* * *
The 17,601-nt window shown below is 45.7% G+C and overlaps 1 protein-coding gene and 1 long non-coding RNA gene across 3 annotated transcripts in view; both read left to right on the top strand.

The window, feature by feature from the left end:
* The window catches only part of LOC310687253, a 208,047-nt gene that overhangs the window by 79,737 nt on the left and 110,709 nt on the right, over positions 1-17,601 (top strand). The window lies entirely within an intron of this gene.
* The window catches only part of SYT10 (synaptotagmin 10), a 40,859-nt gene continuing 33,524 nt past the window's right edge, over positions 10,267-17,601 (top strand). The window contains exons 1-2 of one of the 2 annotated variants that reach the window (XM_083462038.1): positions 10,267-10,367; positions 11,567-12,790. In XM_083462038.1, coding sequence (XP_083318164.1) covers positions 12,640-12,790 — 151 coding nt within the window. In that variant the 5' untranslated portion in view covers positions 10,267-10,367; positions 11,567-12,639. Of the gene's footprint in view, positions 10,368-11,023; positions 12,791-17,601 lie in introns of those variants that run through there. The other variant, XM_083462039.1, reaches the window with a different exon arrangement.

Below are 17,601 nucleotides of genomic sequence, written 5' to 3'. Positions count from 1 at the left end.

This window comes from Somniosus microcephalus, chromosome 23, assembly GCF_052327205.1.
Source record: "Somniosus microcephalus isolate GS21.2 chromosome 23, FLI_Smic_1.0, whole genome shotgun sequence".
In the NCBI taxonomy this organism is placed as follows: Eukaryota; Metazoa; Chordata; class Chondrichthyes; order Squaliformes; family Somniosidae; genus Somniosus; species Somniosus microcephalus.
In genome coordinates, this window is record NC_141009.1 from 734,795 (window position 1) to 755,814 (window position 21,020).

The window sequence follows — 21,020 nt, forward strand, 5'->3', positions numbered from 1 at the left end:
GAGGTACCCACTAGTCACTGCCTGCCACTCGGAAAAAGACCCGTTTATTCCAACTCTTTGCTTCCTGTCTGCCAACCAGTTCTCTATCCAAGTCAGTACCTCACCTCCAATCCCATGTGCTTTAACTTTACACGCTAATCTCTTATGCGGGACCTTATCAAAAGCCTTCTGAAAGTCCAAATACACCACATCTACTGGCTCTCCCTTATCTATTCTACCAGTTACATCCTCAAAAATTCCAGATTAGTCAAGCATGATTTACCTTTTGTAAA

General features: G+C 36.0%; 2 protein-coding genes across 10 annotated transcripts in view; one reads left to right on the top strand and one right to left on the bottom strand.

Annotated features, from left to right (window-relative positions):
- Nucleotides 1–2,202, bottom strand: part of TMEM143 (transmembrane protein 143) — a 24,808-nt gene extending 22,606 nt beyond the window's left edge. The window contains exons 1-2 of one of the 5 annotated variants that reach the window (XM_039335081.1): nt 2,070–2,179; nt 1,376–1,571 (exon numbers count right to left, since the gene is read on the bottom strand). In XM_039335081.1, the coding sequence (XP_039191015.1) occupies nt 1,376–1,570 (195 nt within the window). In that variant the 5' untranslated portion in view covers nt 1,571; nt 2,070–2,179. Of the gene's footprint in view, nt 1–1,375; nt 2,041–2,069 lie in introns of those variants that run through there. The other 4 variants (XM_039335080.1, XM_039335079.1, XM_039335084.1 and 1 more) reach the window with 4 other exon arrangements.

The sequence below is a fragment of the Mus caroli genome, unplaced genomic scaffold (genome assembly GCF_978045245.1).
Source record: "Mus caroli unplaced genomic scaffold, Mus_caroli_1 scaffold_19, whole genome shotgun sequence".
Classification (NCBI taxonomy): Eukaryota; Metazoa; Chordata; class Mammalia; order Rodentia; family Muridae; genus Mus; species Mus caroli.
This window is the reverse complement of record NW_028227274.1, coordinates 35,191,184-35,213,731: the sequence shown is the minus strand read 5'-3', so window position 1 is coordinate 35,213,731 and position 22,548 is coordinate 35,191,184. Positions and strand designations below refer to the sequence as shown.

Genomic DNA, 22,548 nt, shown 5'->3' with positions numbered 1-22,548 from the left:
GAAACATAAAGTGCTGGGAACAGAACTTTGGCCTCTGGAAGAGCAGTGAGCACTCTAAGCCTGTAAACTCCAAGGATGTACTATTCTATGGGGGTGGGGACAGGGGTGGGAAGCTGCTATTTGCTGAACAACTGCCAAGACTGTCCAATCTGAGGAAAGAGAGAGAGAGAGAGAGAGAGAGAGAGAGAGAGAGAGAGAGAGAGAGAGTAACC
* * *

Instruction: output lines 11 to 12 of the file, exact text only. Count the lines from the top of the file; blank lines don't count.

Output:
GAGGTACCCACTAGTCACTGCCTGCCACTCGGAAAAAGACCCGTTTATTCCAACTCTTTGCTTCCTGTCTGCCAACCAGTTCTCTATCCAAGTCAGTACCTCACCTCCAATCCCATGTGCTTTAACTTTACACGCTAATCTCTTATGCGGGACCTTATCAAAAGCCTTCTGAAAGTCCAAATACACCACATCTACTGGCTCTCCCTTATCTATTCTACCAGTTACATCCTCAAAAATTCCAGATTAGTCAAGCATGATTTACCTTTTGTAAA

General features: G+C 36.0%; 2 protein-coding genes across 10 annotated transcripts in view; one reads left to right on the top strand and one right to left on the bottom strand.